Making Progress in PTCL: Significant Unmet Needs

OncologyONCOLOGY Vol 36, Issue 5
Volume 36
Issue 5
Pages: 296

Sunita D. Nasta, MD, gives her perspective on emerging treatments for peripheral T-cell lymphomas.

Peripheral T-cell lymphomas (PTCLs) are a heterogenous group of disorders that tend to behave aggressively. As noted by Stuver et al in their recent review, progress in managing these disorders is relatively rare, due to difficulties in pathologic diagnosis and the lack of targets.

The standard therapy for PTCLs remains an anthracycline-based regimen like CHOP (cyclophosphamide, doxorubicin, vincristine, and prednisone), but the progression-free survival (PFS) in patients with PTCLs is inferior to that of similarly staged patients with B-cell lymphomas. Stuver et al note that within the larger group of PTCLs, certain lymphomas may be more amenable to an enhanced treatment algorithm.

Identify CD30 expression. As noted in the review, using brentuximab vedotin (Adcetris) to target CD30 expression provides the best efficacy in both the frontline and relapse settings.

If disease is CD30 negative, treating with etoposide can improve complete response (CR) and PFS.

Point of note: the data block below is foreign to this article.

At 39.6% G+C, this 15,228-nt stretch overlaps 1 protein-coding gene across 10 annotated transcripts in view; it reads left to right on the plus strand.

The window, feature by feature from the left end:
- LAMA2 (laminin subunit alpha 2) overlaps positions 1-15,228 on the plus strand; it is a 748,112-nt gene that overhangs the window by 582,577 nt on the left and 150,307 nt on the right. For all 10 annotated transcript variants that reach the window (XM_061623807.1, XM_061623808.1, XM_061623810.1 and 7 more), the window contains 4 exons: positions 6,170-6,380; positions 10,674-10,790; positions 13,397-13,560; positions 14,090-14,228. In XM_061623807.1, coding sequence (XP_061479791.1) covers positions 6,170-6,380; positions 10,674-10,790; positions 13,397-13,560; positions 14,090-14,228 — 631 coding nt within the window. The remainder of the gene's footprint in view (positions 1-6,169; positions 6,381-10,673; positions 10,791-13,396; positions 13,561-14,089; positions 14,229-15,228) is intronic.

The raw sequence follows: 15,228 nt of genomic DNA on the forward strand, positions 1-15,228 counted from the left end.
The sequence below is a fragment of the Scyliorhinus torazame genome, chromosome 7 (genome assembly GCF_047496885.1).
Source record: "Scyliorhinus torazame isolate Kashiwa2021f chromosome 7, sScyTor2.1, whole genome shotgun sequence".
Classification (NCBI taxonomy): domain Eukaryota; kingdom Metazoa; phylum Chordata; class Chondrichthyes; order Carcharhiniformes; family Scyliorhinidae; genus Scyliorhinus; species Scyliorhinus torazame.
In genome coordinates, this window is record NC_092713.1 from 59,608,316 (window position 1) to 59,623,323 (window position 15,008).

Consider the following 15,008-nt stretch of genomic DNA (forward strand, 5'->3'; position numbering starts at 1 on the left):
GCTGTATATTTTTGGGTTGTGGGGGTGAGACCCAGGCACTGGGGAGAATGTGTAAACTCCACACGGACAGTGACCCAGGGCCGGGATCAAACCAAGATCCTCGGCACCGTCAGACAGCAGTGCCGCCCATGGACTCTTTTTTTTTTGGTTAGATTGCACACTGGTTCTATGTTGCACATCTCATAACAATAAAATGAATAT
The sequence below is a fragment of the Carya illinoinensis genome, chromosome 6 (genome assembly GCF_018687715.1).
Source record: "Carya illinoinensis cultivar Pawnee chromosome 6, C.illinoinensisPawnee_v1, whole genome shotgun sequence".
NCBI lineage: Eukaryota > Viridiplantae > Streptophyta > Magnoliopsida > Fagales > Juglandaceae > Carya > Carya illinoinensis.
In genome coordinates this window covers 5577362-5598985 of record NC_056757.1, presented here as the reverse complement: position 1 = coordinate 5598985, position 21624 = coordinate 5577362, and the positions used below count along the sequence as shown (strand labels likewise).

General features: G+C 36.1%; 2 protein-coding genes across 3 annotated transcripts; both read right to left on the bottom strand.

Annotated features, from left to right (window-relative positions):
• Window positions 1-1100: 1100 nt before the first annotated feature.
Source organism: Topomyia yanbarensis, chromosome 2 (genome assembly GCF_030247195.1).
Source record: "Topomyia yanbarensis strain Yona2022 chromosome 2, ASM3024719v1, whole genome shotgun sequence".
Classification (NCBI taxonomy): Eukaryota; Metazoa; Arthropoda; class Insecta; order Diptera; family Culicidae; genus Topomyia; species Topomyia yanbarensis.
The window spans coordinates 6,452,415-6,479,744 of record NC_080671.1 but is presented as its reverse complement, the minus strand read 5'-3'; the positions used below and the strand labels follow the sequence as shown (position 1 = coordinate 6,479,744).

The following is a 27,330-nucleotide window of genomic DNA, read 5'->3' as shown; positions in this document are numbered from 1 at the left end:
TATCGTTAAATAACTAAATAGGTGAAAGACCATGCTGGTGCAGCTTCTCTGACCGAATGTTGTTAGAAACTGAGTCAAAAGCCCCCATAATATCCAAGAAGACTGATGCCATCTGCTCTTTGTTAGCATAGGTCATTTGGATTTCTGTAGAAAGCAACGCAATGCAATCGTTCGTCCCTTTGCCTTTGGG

High-dose chemotherapy can enhance PFS, particularly in those patients achieving CR. While this approach is limited by age and performance status, the use of high-dose chemotherapy in the first CR can extend PFS and thus improve overall survival (OS).

While the frontline therapies discussed by Stuver et al have improved CR, PFS, and OS in selected populations, many patients remain likely to relapse and have limited options in that setting. Single agents currently used in the relapse setting are being studied in combination with both first-line chemotherapy and each other, which has promise for improving outcomes.

Three areas have particular investigative potential: personalized diagnostics to identify molecular targets; epigenetic modifiers; and immunotherapy, both in the form of cellular therapies as well as bispecific therapeutic entities. The ongoing studies in all of these areas give me optimism for further improvement in treating PTCLs.


Stuver R, Epstein-Peterson ZD, Johnson WT, et al. Current treatment of peripheral T-cell lymphoma. Oncology (Williston Park). 2022;36(5):293-305.

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